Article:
Lifting a controversial ban opens the door for Garmin-Barracuda time trial specialist David Millar(previously suspended EPO blood doper), to compete in front of his home nation.
The British Olympic Association (BOA) had a longstanding rule that dopers were banned for life from representing the country during the Olympics.
I understand why the BOA would have a lifetime ban in place, but am glad it was lifted in time for the 2012 Summer Olympics. Since returning from a two-year doping ban in 2006, Millar became an outspoken critic of blood doping in cycling, and has been cooperative and open about his previous use.
The 35-year-old will have a chance to possibly ride for the British road team, and would be called upon to help pull back any breakaways.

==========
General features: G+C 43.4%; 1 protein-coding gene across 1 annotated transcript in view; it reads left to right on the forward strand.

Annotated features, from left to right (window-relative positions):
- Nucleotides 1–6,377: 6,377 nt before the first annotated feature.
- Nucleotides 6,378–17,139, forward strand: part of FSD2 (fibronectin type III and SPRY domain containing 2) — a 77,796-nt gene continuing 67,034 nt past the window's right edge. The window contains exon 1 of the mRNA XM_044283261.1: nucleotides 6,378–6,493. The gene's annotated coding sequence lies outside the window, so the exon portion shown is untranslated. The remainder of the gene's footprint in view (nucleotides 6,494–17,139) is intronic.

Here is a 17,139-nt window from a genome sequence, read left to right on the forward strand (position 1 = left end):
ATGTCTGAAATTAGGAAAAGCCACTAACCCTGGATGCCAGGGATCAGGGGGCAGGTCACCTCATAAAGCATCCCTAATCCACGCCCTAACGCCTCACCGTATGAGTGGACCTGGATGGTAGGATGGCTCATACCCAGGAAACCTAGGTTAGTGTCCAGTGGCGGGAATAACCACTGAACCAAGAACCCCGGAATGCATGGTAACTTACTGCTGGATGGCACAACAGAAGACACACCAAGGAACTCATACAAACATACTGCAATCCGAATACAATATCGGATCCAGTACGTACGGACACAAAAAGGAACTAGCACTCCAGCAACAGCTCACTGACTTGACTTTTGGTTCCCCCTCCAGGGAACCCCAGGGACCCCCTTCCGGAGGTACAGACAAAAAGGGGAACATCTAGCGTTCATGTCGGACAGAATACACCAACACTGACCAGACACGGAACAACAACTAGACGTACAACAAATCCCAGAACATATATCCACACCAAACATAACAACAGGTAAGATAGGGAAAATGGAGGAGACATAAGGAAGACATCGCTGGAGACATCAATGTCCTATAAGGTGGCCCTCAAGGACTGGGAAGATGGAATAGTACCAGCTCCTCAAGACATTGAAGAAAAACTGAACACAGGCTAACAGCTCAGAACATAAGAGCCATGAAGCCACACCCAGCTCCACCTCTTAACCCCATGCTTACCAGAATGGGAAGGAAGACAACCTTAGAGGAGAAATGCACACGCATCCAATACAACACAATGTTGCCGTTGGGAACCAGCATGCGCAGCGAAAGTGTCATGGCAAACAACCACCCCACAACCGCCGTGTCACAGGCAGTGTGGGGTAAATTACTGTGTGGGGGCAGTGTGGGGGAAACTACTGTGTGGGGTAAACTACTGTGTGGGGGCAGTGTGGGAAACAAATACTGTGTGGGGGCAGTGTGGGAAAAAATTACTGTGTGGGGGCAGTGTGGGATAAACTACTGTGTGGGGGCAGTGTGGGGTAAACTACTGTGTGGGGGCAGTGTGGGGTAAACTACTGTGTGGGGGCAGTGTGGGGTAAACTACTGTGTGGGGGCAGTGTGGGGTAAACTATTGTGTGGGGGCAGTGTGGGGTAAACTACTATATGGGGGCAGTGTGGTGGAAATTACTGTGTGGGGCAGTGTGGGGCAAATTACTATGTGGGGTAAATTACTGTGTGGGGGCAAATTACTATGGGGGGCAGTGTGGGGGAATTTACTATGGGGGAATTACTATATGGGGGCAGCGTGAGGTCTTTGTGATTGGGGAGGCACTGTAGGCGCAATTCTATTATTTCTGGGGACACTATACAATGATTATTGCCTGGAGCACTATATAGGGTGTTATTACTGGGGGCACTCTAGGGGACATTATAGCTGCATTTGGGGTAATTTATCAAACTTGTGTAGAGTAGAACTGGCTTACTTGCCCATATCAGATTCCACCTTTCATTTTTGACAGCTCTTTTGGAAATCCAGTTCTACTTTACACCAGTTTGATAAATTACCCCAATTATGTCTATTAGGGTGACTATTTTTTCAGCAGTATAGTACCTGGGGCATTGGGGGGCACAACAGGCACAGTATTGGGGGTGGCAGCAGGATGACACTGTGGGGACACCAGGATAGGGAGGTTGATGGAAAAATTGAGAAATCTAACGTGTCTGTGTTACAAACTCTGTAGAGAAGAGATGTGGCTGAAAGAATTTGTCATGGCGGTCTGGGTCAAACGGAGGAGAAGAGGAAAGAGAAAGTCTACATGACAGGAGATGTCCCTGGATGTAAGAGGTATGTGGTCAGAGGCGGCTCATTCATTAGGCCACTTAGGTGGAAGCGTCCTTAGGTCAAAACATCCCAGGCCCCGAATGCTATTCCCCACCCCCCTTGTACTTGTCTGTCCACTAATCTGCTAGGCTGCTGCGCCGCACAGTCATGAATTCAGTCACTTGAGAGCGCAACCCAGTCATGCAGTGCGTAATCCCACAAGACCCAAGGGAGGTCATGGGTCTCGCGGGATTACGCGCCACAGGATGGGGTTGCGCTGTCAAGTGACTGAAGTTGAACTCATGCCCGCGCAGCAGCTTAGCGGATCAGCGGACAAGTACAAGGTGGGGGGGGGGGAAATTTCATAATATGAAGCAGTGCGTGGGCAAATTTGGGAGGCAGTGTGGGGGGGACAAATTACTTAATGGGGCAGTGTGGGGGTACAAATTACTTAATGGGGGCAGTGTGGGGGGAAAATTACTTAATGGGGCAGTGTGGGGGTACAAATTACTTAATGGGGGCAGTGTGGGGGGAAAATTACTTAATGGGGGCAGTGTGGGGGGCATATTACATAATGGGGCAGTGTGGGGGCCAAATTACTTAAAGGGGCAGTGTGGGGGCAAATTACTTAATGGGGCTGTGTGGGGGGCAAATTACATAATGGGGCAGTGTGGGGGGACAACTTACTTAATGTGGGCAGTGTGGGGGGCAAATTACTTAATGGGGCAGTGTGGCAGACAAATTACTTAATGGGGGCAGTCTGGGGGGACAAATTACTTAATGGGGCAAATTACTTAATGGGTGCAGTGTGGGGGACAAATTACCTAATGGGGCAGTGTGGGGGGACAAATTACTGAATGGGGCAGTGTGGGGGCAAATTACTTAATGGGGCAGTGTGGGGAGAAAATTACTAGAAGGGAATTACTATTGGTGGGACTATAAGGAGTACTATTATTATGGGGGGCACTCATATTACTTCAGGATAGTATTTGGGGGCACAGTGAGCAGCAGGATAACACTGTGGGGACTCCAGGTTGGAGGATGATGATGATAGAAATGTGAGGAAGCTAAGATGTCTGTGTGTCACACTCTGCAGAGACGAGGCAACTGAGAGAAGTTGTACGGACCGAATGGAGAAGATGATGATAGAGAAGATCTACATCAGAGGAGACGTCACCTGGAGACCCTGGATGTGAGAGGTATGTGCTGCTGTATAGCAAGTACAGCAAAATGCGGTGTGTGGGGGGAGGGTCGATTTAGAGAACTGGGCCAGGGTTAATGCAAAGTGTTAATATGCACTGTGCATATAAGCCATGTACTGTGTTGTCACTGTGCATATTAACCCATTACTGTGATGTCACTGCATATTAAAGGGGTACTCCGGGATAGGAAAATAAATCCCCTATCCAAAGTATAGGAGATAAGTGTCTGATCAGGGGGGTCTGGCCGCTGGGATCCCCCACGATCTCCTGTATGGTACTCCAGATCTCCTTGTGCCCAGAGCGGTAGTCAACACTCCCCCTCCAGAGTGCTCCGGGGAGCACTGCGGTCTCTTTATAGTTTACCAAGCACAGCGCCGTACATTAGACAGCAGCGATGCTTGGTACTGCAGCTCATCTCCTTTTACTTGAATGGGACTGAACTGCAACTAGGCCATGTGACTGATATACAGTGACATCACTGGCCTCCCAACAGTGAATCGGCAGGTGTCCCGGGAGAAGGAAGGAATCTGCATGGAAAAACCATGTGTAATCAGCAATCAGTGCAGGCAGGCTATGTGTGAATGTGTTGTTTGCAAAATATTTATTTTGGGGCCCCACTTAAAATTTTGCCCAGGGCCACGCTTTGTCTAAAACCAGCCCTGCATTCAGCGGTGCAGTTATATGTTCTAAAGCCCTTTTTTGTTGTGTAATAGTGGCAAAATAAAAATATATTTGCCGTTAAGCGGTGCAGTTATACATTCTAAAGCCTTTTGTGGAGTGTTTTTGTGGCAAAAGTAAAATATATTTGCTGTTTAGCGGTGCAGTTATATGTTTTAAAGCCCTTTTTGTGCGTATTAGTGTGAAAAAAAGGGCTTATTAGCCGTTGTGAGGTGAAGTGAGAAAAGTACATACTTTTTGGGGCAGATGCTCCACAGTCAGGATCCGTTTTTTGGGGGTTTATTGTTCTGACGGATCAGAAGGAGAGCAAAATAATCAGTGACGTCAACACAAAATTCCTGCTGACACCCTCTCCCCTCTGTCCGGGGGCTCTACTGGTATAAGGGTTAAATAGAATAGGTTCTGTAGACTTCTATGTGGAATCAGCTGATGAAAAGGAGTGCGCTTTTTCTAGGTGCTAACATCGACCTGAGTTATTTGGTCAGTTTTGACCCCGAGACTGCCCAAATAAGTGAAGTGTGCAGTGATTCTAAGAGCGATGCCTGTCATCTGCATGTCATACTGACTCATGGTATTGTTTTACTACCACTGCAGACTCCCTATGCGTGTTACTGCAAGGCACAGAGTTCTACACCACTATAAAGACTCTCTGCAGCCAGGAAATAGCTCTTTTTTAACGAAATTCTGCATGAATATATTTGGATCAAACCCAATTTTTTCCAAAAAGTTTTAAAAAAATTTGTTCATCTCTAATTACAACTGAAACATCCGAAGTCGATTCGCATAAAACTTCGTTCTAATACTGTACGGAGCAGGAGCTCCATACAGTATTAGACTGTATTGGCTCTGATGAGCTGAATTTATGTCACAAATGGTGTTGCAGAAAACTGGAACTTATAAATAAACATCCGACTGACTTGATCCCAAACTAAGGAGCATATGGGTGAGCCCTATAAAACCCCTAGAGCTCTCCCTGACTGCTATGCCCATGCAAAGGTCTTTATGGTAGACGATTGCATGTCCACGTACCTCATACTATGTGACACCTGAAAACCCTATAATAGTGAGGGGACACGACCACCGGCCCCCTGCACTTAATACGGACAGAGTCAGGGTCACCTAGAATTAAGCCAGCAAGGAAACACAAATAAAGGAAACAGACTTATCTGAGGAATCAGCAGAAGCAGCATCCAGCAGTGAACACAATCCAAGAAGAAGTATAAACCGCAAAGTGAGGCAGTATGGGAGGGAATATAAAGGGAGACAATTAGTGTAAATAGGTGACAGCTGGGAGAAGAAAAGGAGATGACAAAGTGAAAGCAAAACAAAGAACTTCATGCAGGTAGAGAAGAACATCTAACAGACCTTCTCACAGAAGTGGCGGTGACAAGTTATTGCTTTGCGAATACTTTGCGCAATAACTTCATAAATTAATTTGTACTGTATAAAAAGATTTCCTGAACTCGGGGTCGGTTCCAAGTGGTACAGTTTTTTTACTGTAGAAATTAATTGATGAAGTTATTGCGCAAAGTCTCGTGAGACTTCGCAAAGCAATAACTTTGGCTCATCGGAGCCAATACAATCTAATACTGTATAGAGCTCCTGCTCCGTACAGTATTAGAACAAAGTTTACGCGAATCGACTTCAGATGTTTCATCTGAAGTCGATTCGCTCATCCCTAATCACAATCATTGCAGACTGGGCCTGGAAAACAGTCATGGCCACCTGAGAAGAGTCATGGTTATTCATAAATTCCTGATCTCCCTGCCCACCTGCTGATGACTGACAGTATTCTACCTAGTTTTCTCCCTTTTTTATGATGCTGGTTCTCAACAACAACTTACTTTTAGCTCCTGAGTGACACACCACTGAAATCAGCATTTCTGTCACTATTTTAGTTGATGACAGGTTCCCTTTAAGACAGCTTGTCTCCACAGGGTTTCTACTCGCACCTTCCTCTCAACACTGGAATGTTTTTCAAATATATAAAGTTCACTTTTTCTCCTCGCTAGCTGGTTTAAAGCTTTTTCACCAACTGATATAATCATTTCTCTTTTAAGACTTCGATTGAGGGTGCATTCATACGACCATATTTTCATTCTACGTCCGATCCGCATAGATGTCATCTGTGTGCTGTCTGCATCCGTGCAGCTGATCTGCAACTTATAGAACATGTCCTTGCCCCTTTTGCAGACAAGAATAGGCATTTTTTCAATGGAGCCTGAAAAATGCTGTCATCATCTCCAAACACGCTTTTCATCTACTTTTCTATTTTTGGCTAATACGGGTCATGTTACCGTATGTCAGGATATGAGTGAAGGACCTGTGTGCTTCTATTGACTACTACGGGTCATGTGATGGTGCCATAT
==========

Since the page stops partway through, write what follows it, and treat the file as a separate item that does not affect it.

Here is the British cycling Olympic long list:
Just five riders will be chosen, and that selection will take place on June 29, before the start of the 2012 Tour de France.
Famous Scottish track cyclist Sir Chris Hoy supported the lifetime ban, but said he’ll fully support anyone chosen for the team.
Here is what he had to say to British media:
“I will 100% be standing behind whoever is part of the team. I’m comfortable with whoever is selected because they are eligible for the team, it has never been about individual athletes. For me it’s been about the future and having a meaningful deterrent against people thinking about taking drugs. Someone could be sitting thinking about Rio as a target and thinking it’s a risk worth taking as they could test positive, be banned and come back in time.”